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The Rosh Yeshivah Is Calling

Although it took more than four decades, those words spoken from his heart finally entered my heart


I can still hear his voice loud and strong as he led the yeshivah in singing Maoz Tzur on Chanukah.

Friday, 7 Adar Alef, marks the 29th yahrtzeit of Rav Chaim Yaakov Goldvicht ztz”l, the rosh yeshivah of Kerem B’Yavneh.

Rav Goldvicht, a talmid of Rav Isser Zalman Meltzer, the Brisker Rav, and the Chazon Ish, was chosen to lead Yeshivat Kerem B’Yavneh from its inception in 1954. Under his leadership, the yeshivah grew from a handful of talmidim into an institution housing hundreds of bochurim and a large kollel.

I had the privilege of learning Torah from him in the late 1970s. When I think back 45 years, one incident in particular remains etched in my mind.

Like many roshei yeshivah, Rav Goldvicht would make an annual trip to the States to raise much-needed funds.

However, unlike others, Rav Goldvicht would gather all the talmidim in the beis medrash and request a brachah from each one that his fundraising mission on behalf of the yeshivah be successful.

In a rare instance of personal disclosure, he mentioned that when he was appointed to head the new yeshivah in 1954, he was told he would be absolved of any fundraising responsibilities.

But as time passed, the yeshivah grew. And along with the additional students came additional expenses. So Rav Goldvicht found himself among the ranks of the many roshei yeshivah who traveled for fundraising.

His voice carried a hint of sadness and perhaps even dismay. He was clearly apprehensive about the upcoming trip.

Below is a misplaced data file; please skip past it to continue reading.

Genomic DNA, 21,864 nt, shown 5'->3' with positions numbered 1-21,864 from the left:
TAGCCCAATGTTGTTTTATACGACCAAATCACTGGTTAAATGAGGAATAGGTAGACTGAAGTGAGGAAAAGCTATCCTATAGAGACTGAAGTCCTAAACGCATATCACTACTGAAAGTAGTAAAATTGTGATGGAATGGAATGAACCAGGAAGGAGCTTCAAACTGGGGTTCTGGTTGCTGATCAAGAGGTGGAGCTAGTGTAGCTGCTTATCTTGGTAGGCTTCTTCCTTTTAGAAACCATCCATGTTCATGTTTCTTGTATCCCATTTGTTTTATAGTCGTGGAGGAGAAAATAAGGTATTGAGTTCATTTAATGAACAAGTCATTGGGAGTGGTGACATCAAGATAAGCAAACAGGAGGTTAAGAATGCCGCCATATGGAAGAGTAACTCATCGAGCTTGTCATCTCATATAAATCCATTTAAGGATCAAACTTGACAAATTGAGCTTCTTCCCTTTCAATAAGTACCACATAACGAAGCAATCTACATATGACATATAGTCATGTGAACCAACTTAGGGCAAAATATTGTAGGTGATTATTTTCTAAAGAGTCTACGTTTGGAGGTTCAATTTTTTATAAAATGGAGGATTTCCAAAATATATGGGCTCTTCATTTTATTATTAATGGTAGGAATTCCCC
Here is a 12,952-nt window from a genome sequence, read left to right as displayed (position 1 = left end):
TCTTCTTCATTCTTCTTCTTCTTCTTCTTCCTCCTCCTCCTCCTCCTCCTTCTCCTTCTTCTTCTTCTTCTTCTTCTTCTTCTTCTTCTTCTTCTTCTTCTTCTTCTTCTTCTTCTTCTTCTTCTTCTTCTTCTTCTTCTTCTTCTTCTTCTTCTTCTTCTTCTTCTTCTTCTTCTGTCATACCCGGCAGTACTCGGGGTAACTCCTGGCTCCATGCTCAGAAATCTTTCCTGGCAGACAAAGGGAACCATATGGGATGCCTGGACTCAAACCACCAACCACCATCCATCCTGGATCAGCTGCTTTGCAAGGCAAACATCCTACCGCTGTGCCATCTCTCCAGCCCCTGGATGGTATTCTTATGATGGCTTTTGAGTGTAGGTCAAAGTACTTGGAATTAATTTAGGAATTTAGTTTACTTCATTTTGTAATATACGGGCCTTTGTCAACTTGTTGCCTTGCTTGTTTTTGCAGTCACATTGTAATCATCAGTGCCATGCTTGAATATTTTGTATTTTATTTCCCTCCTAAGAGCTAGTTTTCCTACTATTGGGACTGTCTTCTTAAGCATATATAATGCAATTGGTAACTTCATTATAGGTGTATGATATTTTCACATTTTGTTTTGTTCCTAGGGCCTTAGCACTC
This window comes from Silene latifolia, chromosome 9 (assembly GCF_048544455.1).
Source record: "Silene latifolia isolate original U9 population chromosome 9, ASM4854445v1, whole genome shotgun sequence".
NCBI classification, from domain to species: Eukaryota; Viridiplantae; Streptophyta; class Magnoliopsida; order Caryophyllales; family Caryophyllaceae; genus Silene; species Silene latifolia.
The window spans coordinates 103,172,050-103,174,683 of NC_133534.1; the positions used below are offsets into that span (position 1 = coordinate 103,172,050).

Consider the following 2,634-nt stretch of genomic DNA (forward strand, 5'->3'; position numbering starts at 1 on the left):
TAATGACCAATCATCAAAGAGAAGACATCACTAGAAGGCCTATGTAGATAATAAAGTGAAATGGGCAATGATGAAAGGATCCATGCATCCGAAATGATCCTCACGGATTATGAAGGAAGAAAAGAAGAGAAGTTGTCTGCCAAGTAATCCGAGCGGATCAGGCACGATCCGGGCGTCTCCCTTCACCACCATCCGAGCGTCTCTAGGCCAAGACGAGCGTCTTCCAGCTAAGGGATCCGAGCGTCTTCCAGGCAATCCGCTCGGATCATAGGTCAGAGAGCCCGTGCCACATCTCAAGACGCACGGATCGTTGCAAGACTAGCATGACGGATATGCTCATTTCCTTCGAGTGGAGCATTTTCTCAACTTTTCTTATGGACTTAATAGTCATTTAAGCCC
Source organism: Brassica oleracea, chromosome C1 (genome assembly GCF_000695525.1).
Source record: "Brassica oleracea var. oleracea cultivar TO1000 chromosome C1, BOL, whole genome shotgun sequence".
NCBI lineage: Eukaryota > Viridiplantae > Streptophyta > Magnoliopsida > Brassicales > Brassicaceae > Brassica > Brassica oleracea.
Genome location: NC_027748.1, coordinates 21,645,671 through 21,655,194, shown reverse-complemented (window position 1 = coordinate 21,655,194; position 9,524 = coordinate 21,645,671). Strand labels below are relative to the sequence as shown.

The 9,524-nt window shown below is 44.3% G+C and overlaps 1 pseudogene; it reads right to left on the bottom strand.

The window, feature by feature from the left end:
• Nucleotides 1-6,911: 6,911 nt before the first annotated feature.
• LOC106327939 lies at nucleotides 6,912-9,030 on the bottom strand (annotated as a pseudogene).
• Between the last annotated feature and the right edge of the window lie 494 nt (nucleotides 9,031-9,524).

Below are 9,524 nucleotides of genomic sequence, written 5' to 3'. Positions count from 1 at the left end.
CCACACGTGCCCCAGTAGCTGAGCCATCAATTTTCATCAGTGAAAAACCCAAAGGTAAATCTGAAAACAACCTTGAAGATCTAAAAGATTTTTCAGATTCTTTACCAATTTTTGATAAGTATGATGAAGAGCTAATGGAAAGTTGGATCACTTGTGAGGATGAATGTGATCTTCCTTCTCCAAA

I recall being bewildered at all this. “Why does Rav Goldvicht feel so uneasy about his trip? Why does he need our brachos to raise funds? For a well-respected rosh yeshivah, what could be so difficult about raising funds? Don’t people want to help the yeshivah?”

My youthful innocence was due to my complete ignorance of the realities of fundraising.

With the approach of his yahrtzeit, I lovingly recalled my rosh yeshivah. Although it took more than four decades, those words spoken from his heart finally entered my heart.

As our shul embarked on a major Causematch fundraising drive, I understood, suddenly most profoundly, the hesitancy and the discomfort Rav Goldvicht felt as he prepared to travel and attempt to appeal to people’s hearts to support his yeshivah.

As I sat in my office, calling people and explaining the difficult financial situation the shul was in, I thought back to Rav Goldvicht and his words almost half a century before. His desperate tone of his voice resonated with me.

The naivete of my youth was replaced with real-time challenges of adulthood.

I understood the difficulties this Yerushalmi-born Gaon faced as he was forced to go to a land whose language he did not speak and whose customs were so different from those of the Chatzer Strauss of his birth.

Yet more than anything, I understood the discomfort involved with the sometimes overwhelming task of petitioning people to part with their hard-earned income.

Each time I called someone and tried to convey the needs of the shul, I could envision Rav Goldvicht sitting before us and requesting our brachah. I could feel his uneasiness as he prepared to engage in the most unpleasant aspect of his role as rosh yeshivah.

Facing the challenging undertaking of fundraising as I gained new empathy for the feelings and words of Rav Goldvich brought home the true meaning of Chazal’s words: “A person does not fully understand his rebbi until after 40 years.”

Think about that the next time your rav or rosh yeshivah gives you a call.


(Originally featured in Mishpacha, Issue 999)

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